The Open University
Traditionally, online learning or distance learning has been viewed as an option for mature students, or those returning to education after several years.
In reality, the flexible and independent format lends itself to many types of students seeking a recognised degree qualification.
You may want study a degree online if you:
- are a school-leaver who isn’t keen about moving away to university
- are an international student who wants to study with an overseas university, without leaving your home country
- want to progress professionally, or within your current company, but lack the necessary academic qualifications
- are a parent, guardian, or carer responsible for one or more dependants
- have a health condition, disability, or other personal circumstances that make it difficult to move to or study in a campus environment
- don’t have the strongest academic record – universities appreciate that applicants arrive at online learning via many routes, and will set entry requirements for online courses accordingly. They may recognise other work experience or skills, or suggest top-up courses to help you prepare.
- don’t want to break the bank – online tuition fees are typically lower than campus-based fees for the same course, and you won’t have the same living costs as a student living away from home. You may also be able to work part-time, or eligible for extra financial support.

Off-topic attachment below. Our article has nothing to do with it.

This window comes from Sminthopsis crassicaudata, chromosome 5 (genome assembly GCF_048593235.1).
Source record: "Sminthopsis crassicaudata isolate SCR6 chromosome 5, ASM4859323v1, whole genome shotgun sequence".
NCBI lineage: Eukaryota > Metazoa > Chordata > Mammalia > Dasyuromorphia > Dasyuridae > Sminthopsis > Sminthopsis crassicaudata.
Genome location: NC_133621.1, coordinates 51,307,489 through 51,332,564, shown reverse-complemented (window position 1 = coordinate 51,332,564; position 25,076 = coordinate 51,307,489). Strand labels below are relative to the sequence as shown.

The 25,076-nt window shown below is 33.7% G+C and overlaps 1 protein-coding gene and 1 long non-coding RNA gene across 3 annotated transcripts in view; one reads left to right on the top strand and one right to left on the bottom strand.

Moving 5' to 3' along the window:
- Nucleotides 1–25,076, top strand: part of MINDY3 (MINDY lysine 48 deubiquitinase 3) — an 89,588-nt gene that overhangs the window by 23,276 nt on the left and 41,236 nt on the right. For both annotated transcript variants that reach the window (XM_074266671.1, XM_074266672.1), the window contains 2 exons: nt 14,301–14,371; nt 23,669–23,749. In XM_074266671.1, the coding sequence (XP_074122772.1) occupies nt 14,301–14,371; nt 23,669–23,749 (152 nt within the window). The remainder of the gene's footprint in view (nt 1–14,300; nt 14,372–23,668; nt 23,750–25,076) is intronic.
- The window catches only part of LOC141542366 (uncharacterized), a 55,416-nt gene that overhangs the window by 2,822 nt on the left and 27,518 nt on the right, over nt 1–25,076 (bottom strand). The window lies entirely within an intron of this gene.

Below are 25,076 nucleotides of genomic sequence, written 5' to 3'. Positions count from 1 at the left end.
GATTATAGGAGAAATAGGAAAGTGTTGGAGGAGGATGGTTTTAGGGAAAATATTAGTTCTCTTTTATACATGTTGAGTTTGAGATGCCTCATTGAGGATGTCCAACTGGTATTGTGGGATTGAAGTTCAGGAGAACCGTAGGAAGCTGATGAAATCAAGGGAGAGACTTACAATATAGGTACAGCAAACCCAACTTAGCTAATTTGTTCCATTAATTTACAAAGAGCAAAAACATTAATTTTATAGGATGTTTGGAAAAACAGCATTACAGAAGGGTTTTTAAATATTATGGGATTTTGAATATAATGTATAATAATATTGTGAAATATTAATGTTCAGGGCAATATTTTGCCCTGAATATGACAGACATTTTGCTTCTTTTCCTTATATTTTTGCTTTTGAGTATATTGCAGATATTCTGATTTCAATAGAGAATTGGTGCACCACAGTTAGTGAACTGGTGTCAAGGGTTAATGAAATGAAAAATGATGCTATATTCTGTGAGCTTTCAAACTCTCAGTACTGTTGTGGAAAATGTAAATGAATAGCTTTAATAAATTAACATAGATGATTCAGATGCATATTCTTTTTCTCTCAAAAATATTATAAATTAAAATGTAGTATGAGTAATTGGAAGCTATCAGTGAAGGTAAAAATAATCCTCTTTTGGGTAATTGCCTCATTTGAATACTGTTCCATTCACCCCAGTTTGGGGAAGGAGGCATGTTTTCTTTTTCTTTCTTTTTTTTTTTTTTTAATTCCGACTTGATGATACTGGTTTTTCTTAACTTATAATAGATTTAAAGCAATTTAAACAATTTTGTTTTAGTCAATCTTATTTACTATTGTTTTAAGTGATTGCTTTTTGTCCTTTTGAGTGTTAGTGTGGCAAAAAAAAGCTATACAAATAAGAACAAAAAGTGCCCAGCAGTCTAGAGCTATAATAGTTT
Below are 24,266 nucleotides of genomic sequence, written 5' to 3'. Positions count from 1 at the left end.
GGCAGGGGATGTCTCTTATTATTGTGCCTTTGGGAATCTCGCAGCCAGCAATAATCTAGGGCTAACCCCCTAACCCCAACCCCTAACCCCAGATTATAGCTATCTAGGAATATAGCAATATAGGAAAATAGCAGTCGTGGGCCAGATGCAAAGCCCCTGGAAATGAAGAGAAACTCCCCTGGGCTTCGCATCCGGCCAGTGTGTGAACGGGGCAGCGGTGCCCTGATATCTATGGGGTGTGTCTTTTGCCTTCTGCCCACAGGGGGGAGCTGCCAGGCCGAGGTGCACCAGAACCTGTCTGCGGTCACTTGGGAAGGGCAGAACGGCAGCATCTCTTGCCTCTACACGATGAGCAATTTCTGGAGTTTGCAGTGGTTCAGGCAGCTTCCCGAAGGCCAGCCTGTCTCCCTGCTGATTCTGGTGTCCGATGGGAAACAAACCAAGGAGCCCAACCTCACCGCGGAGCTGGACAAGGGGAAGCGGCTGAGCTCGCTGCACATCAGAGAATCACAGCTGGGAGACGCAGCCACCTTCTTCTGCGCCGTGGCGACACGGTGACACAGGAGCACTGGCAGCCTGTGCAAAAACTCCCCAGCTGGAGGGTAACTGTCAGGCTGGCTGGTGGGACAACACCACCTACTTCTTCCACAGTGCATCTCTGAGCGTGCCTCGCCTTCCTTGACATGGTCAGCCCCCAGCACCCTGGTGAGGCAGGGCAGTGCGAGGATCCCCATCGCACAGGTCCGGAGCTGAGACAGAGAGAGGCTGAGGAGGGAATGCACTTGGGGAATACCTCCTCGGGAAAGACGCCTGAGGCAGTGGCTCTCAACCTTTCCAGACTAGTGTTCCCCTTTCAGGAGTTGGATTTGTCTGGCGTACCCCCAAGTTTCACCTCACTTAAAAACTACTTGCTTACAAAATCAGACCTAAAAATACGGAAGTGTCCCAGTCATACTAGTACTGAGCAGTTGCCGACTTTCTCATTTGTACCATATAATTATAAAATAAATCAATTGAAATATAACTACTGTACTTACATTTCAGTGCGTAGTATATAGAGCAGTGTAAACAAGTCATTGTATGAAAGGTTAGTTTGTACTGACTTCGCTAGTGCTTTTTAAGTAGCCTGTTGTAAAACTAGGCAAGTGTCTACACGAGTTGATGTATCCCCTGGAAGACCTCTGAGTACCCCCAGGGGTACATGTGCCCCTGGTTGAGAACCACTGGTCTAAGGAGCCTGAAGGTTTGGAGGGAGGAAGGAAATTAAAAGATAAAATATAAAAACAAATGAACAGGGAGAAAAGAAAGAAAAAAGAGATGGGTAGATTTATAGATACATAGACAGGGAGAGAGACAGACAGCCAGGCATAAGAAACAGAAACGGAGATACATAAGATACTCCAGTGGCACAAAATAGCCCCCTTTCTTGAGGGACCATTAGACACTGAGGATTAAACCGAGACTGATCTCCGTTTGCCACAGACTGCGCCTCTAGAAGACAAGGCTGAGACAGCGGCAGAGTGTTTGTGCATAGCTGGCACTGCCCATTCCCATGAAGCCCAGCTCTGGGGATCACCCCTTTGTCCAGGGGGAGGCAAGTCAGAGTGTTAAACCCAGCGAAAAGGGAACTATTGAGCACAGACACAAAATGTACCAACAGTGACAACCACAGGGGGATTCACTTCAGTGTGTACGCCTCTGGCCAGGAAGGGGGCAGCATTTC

- are mainly focused on the qualification at the end, rather than the ‘student life’ aspect
- are an independent learner, or you like having control over your time
If you fall into one or more than one of these categories, online learning could be a more compatible option than you first thought.
Still on the fence about online learning? Below are some pros and cons to mull over.
- Fit your studies around your life – while studying online has its demands, it’s considerably less of a disruption than moving to university altogether, for instance.